World Vision International
Blog • Thursday, June 8th 2017

Earning a living from nutritious orange-fleshed sweet potato bakes

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Earning a living from nutritious orange-fleshed sweet potato bakes

Sammy Sigei is passionate about baking and has been at it for the last 15years. He started off as an apprentice and was eventually employed at a bakery approximately 76 kilometres away from his hometown, Lelaitich, Bomet County.

By the time his employment at the bakery came to an end, Sigei had already purchased some basic bakery tools and equipment with the goal of starting his own bakery in mind.

He moved back home to Lelaitich where he joined Bandaptai Self-help group. Through World Vision Kenya’s Bandaptai Economic Empowerment Project (BEEP), the 15 member group was taught on savings and loaning principles, entrepreneurship among other skills.

He narrates that the savings and loaning group was introduced to orange-fleshed sweet potato (OFSP) by World Vision Kenya and educated on its rich nutritional value in Vitamin A, compared to the indigenous sweet potato type. They were also instructed on how to cultivate OFSP on their farms and eventually mill the root into flour.

He first planted the OFSP on 0.2 acres in July last year and got a good harvest, he has now prepared three quarters of an acre of his farm, ready to plant the crop.

Sigei took up a loan of 15,000 Kenya Shillings and built a wooden structure in his homestead which serves as his bakery. Initially he had only been baking with wheat flour but after learning about the nutritious value of orange-fleshed sweet potato and an exposure visit to learn about making and using the OFSP flour organized by the BEEP project, he incorporated OFSP into his baking.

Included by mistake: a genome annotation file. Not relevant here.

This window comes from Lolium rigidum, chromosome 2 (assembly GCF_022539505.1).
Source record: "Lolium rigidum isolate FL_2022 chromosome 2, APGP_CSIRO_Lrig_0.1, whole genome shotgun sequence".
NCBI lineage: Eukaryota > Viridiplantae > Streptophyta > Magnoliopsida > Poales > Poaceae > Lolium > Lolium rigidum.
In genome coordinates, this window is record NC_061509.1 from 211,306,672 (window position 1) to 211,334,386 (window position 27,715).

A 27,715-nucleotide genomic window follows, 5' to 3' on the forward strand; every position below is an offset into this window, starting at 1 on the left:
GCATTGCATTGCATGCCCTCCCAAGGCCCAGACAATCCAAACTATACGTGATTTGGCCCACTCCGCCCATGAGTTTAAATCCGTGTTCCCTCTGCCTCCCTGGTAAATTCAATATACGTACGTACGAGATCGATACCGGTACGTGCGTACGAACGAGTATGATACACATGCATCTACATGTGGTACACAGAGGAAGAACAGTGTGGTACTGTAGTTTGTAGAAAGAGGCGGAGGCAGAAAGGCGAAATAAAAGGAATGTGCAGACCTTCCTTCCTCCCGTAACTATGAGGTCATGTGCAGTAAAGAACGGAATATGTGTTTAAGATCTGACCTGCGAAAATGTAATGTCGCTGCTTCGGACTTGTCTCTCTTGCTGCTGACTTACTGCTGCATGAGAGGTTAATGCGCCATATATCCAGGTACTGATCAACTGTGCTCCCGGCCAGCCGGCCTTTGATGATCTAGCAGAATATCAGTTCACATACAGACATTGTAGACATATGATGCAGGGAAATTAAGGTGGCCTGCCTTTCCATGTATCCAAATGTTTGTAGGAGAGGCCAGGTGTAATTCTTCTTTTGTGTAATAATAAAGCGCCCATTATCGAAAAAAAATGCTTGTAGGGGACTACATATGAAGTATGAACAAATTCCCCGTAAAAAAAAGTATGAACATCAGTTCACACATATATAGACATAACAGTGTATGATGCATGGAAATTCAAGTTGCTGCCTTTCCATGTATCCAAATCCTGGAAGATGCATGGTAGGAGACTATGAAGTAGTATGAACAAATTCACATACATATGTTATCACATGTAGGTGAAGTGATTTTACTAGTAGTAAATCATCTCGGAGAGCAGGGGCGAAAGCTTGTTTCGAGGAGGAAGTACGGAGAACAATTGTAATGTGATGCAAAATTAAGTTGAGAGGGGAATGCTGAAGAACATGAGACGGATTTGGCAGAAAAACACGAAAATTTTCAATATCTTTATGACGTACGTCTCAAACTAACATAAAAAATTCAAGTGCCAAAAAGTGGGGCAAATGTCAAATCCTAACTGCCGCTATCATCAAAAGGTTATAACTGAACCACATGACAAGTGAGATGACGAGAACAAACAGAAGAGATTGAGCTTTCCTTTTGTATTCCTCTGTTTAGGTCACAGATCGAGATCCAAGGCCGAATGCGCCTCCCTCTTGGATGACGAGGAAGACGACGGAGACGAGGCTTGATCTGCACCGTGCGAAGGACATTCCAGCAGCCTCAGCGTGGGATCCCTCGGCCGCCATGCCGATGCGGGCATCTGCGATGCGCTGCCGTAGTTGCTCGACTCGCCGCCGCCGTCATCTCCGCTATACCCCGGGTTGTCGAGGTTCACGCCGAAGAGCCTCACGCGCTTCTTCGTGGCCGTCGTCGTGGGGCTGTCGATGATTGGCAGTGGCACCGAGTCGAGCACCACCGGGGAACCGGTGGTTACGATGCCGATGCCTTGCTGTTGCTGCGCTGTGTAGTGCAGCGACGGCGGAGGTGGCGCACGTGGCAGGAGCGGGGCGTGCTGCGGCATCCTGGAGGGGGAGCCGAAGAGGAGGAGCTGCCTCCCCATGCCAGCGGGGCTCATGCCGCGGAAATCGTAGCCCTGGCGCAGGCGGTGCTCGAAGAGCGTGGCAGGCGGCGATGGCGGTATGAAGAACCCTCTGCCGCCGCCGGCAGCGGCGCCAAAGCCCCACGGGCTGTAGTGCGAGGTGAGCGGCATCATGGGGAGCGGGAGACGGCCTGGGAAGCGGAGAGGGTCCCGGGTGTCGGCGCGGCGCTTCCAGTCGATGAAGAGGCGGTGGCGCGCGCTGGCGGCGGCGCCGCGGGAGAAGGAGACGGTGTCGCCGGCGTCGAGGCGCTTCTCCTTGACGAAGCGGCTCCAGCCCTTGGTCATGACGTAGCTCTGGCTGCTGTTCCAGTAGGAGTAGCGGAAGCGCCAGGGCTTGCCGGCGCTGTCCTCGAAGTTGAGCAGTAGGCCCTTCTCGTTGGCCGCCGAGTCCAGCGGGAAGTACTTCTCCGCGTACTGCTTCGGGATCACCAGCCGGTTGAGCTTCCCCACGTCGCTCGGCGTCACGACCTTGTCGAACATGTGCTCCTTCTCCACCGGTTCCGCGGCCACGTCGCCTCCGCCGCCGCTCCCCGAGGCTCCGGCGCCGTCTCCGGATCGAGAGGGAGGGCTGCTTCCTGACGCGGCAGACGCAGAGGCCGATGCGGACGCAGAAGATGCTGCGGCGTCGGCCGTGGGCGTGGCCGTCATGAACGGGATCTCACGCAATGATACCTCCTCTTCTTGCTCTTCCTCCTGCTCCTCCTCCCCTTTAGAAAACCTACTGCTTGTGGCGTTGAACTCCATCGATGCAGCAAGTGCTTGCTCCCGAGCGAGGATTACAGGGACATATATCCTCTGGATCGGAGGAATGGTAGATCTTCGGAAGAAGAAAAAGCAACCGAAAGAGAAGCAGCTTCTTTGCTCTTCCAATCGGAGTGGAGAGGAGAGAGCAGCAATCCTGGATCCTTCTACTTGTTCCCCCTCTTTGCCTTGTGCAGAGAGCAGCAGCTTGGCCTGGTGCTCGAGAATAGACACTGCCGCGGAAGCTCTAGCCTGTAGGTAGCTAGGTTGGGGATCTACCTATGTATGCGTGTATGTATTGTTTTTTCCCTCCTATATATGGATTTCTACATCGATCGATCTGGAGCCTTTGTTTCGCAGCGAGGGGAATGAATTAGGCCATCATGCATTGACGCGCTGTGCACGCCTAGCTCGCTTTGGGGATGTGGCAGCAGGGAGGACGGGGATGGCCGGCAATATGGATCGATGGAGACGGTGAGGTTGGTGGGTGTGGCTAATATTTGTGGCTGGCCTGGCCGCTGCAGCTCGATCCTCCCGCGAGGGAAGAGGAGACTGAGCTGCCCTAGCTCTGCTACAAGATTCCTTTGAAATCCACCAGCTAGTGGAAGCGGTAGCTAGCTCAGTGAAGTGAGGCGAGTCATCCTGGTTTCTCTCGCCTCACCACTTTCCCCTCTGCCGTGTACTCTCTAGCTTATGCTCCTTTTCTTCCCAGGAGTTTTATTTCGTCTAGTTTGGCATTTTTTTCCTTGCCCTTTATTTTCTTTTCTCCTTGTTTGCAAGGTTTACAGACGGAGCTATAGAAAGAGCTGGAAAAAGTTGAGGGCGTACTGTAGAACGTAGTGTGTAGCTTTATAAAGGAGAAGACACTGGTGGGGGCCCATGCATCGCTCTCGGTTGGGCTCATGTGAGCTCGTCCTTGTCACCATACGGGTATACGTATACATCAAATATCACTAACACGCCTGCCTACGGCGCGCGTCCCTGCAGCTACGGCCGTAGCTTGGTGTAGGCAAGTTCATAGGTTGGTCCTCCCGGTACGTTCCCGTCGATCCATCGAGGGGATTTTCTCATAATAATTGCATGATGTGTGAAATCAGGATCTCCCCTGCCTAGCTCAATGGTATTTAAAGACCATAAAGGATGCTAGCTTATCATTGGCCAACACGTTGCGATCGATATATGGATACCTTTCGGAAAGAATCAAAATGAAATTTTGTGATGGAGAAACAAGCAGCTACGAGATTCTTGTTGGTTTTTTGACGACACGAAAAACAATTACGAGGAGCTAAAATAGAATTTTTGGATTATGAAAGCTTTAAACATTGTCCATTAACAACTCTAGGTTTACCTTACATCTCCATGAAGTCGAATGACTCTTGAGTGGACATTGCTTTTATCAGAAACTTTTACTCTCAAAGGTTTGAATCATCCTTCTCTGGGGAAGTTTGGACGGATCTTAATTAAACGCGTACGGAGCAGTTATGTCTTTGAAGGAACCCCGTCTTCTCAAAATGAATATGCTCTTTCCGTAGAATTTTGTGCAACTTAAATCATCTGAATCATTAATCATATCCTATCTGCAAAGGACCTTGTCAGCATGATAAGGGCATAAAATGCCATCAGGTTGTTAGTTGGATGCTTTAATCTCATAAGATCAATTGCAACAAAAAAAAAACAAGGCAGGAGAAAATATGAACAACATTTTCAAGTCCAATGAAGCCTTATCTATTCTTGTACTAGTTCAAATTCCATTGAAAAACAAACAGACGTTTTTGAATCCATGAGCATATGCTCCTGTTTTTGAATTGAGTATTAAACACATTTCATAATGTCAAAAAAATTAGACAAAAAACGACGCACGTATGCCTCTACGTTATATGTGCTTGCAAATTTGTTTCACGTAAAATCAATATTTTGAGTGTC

“I began using orange-fleshed sweet potato and realized it was less expensive than wheat flour because it was available in our farms and my profits went up”, said Sigei.

He explains that in his baked goods which comprise of bread, round cakes, queen cakes, buns and cookies, he uses wheat flour and OFSP flour at the ratio of one and a half to a half bringing down his cost of production.

“For example,  the profit I make on a single loaf of bread was 2 Kenya Shillings, now with the orange-fleshed sweet potato flour it is 5 Kenya shillings”, he divulged.

Together with his wife Anna, Sigei, a father of six children, bakes every alternate day and after deducting all expenses he makes a profit of 6,000 Kenya Shillings monthly. Previously, before using the OFSP flour he made a profit of 4,000 Kenya Shillings monthly.

Sigei divulges that his children enjoy helping them in the bakery over the weekends and one of his sons is very good at harvesting the sweet potato.

“We can see they are really working hard. And they are working together. Through their business, I can go to school”, said Mercy, Sigei’s second born high school daughter who was home for the April School holiday.

Sigei states the cottage industry enables him to pay his children’s school fees and they also benefit from vitamin A from the baked goods and the OFSP flour which his wife uses in her cooking.

He discloses that his products, going by the brand name Lesco Home Bakers, sell very quickly. He has hired someone to distribute the baked products using a motorbike he purchased at 20,000 Kenya Shillings from profits from his bakery. From the bakery proceeds and additional loan, he fenced a small poultry house where he keeps chicken.

“I wish I could start a factory for baking, teach the community what I know and employ some. This will also lift the economy of our area”, Sigei reveals his dreams.

Sigei is also a director of a local Cooperative Society for OFSP value addition which was registered in October 2016 with a membership comprising of 20 groups of OFSP farmers. He says there is already a demand for the OFSP flour with community members always asking when the cooperative will start milling OFSP flour to sell.

World Vision Kenya through the BEEP project has supported the cooperative society with machinery for value addition of the OFSP by the Cooperative Society. BEEP Project Manager, Tabitha Otieno, said the project has supported the cooperative through purchase of machinery worth half a million Kenya Shillings. The equipment consists of a produce washer, dryer, chopper/chipping machine, deep fat fryer, peeling machine, packaging and sealing machine.

Sigei points out that the cooperative members have already been trained on the use of the machines which they have already used to test the market with their first product of OFSP crisps that were well received and full production is to begin by end of April 2017.


By World Vision Kenya

Communications Officer-Susan Otieno